THE POLICE IN MEXICO: AN X-RAY OF CHRONIC DELAY (2018-2022)
- To shed light on the institutional neglect experienced by the police in Mexico, Causa en Común has conducted the report “The Police in Mexico: An X-ray of Chronic Delay (2018-2022).” This work compiles various research efforts carried out by the organization, focusing on budget, police mobilizations, police killings, non-compliance with security agreements made by institutions, and the effects of militarization.
Police officers in Mexico work under precarious conditions while extreme violence permeates the entire country. The abandonment of the police is reflected in the failure to fulfill the agreements of the National Public Security Council regarding job dignification, budget cuts, and stagnation, as well as the advancement of public security militarization.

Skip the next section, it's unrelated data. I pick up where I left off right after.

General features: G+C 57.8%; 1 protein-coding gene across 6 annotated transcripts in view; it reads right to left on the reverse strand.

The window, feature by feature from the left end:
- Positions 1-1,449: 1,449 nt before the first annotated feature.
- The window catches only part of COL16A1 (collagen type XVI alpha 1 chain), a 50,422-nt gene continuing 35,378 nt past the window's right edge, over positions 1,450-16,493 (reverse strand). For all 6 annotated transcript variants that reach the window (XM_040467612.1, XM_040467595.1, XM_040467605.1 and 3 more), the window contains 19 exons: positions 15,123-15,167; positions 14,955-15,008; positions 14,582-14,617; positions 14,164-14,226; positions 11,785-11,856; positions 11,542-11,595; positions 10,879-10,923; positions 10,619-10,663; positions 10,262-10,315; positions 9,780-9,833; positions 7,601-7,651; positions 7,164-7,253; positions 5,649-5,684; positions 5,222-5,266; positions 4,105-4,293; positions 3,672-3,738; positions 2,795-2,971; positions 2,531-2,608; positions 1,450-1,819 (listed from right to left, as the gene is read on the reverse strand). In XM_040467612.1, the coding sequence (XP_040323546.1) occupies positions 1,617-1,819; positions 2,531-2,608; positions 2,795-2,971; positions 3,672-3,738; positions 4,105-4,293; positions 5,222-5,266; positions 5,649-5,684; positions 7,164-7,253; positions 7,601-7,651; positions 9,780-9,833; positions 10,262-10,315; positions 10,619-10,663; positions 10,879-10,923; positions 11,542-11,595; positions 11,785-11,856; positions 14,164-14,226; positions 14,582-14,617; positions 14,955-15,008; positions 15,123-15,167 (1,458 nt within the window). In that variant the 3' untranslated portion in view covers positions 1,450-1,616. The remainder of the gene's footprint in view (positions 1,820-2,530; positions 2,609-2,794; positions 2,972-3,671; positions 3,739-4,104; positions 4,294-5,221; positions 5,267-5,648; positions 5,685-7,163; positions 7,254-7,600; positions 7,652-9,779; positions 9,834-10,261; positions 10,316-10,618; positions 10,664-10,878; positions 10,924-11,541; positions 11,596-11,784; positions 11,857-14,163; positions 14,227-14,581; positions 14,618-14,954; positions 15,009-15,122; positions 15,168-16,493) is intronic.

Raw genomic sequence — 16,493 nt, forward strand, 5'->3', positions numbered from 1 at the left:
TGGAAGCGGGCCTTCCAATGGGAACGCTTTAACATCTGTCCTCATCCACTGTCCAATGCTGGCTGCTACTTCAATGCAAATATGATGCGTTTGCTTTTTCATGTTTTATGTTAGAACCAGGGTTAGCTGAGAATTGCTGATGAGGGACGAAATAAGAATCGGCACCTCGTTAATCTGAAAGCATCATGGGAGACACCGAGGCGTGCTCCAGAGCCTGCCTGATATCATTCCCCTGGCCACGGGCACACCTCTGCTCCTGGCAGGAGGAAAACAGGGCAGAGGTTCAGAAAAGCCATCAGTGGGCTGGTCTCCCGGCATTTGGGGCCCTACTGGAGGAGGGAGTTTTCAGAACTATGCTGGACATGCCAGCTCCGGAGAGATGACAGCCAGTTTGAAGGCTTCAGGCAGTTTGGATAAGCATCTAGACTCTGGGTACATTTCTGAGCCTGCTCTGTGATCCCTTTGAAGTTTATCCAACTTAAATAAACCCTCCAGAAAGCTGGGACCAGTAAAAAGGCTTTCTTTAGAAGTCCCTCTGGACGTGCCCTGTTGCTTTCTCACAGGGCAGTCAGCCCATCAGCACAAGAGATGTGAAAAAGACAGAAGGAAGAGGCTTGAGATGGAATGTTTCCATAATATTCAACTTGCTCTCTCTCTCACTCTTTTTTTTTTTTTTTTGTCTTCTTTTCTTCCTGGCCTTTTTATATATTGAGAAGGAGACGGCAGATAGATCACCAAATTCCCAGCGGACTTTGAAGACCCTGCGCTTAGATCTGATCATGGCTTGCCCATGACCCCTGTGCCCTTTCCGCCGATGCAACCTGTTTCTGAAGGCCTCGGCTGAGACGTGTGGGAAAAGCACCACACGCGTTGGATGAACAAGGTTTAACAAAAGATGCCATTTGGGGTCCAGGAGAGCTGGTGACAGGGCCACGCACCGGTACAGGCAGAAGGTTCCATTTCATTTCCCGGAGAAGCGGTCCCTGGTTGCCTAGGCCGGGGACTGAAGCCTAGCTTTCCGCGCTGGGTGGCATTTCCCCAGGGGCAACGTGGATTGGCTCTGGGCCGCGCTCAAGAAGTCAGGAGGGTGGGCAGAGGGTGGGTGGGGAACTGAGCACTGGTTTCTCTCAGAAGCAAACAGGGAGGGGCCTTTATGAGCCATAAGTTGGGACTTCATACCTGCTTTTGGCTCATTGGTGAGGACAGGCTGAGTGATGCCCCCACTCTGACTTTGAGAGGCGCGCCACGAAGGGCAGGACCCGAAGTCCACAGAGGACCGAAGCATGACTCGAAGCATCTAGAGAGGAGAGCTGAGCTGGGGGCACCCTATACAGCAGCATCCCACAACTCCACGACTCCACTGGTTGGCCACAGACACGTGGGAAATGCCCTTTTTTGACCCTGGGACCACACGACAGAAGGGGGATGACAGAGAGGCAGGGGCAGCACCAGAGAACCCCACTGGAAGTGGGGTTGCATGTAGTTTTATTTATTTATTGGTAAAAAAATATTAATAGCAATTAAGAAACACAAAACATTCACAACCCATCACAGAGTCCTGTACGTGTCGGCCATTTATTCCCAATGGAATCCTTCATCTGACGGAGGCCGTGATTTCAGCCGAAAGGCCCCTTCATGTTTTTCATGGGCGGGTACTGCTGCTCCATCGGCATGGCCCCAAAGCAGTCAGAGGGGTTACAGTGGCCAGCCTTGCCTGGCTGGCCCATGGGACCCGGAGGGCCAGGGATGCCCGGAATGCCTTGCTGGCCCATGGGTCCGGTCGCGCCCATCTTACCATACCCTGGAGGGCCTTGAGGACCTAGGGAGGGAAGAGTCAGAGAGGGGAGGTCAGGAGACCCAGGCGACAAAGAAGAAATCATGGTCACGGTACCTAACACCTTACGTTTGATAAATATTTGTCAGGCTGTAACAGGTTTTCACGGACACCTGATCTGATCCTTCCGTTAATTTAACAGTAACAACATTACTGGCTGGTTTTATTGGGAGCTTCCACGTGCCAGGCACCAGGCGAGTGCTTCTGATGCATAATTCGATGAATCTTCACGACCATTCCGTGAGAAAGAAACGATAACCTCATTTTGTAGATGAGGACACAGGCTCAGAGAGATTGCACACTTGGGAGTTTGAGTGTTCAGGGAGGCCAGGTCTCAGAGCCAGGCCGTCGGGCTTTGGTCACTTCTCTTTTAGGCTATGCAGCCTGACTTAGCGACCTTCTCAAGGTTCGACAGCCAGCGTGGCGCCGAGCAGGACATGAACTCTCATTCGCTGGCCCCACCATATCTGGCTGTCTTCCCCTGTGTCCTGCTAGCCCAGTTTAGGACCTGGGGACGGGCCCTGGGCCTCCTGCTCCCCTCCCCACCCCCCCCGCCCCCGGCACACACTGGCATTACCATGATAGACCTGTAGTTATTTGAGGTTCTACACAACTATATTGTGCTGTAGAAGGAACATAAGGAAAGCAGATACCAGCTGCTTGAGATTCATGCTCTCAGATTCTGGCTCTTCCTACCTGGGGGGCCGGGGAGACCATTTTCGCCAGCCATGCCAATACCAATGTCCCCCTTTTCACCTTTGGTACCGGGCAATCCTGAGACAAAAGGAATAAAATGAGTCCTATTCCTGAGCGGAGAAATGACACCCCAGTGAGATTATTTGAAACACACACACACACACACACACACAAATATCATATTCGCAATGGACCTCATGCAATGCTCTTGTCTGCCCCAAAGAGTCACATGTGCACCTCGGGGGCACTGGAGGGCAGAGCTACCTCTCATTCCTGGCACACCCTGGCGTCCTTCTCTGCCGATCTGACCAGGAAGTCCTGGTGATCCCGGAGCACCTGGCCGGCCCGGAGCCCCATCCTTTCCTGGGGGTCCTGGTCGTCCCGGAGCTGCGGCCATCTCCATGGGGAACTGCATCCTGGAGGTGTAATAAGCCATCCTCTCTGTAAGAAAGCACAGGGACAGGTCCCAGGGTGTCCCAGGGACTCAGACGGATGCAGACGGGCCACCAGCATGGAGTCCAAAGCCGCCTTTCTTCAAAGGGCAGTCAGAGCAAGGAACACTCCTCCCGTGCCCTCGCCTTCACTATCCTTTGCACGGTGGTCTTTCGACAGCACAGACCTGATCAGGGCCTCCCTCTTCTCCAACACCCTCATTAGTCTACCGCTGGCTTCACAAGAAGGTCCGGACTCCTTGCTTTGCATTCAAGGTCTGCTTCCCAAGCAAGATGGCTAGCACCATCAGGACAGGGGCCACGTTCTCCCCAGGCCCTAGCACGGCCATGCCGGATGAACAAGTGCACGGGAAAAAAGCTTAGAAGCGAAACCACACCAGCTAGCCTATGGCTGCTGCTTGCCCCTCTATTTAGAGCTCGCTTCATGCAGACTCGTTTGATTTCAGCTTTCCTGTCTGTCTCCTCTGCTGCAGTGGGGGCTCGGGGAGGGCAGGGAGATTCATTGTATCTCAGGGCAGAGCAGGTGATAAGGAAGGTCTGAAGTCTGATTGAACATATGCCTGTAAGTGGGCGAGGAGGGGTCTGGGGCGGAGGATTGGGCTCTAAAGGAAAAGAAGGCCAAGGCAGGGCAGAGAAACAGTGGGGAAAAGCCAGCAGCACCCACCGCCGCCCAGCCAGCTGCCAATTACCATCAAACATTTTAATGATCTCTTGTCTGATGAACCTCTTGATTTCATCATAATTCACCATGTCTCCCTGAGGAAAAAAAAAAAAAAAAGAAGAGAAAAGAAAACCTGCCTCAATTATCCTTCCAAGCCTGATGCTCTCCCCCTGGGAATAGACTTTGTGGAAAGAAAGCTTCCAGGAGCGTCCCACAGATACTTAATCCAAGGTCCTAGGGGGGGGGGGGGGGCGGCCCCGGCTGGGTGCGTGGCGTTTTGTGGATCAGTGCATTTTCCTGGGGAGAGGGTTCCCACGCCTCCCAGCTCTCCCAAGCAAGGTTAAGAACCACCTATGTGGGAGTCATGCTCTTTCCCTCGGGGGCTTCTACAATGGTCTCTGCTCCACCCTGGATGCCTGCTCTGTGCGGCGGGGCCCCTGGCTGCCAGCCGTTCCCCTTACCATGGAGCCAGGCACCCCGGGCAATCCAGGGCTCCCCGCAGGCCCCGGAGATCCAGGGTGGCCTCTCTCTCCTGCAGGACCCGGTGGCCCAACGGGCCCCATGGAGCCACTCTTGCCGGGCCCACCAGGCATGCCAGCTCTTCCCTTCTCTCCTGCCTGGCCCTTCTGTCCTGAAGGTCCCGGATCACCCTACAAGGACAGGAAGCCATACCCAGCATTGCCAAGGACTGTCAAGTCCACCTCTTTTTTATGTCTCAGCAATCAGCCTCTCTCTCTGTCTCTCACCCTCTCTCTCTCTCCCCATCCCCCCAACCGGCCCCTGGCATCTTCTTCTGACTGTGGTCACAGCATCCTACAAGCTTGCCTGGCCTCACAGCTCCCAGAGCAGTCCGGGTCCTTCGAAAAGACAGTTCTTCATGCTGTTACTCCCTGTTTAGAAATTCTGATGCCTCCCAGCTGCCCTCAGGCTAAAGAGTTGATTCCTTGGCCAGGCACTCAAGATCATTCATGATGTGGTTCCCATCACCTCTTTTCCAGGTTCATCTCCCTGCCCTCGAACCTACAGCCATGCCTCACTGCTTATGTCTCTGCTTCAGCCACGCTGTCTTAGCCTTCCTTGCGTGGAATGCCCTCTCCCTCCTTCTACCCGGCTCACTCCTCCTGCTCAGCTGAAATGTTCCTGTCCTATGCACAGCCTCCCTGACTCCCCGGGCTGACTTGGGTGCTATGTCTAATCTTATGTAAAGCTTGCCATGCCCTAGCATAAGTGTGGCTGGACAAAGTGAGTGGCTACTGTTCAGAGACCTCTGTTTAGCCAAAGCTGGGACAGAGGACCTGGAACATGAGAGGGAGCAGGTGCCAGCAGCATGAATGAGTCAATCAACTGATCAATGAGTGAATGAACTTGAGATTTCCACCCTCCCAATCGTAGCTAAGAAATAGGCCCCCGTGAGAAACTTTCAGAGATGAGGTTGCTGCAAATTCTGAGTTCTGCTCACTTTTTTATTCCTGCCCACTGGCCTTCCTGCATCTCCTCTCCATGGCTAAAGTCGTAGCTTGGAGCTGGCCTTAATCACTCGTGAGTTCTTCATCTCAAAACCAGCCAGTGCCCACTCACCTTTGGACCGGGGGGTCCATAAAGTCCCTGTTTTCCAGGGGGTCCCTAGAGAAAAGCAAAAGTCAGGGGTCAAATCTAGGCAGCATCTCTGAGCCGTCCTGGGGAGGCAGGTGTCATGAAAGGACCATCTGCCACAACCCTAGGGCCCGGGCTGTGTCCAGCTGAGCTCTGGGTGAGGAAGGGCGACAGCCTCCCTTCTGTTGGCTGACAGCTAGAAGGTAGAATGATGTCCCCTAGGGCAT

During the current government, the Public Security Contributions Fund (FASP) has stagnated, and the Subsidy for Strengthening Performance in Public Security Matters to Municipalities and Territorial Demarcations of Mexico City (FORTASEG) was eliminated in 2021 and 2022. Furthermore, the precarious working conditions of police officers have been confirmed. They often work shifts of 24 hours or more, receive inadequate salaries and benefits, lack sufficient equipment and training, and, in some cases, endure degrading treatment and violence within their departments. This explains why at least 152 strikes, 60 strike notices, and 119 police protests have been recorded in most states of the country during the current presidential term. Additionally, according to journalistic records, from December 1, 2018, to December 31, 2022, at least 1,818 police officers have been killed, averaging approximately 1.21 police officers per day.
In contrast, the militarization of public security and other civilian functions continues unabated and without tangible results. During the current presidential term, the deployment of the Armed Forces has increased, along with their budgets, and they have been burdened with numerous civilian responsibilities. It is worth noting that this strengthening of the Armed Forces comes at the expense of police forces.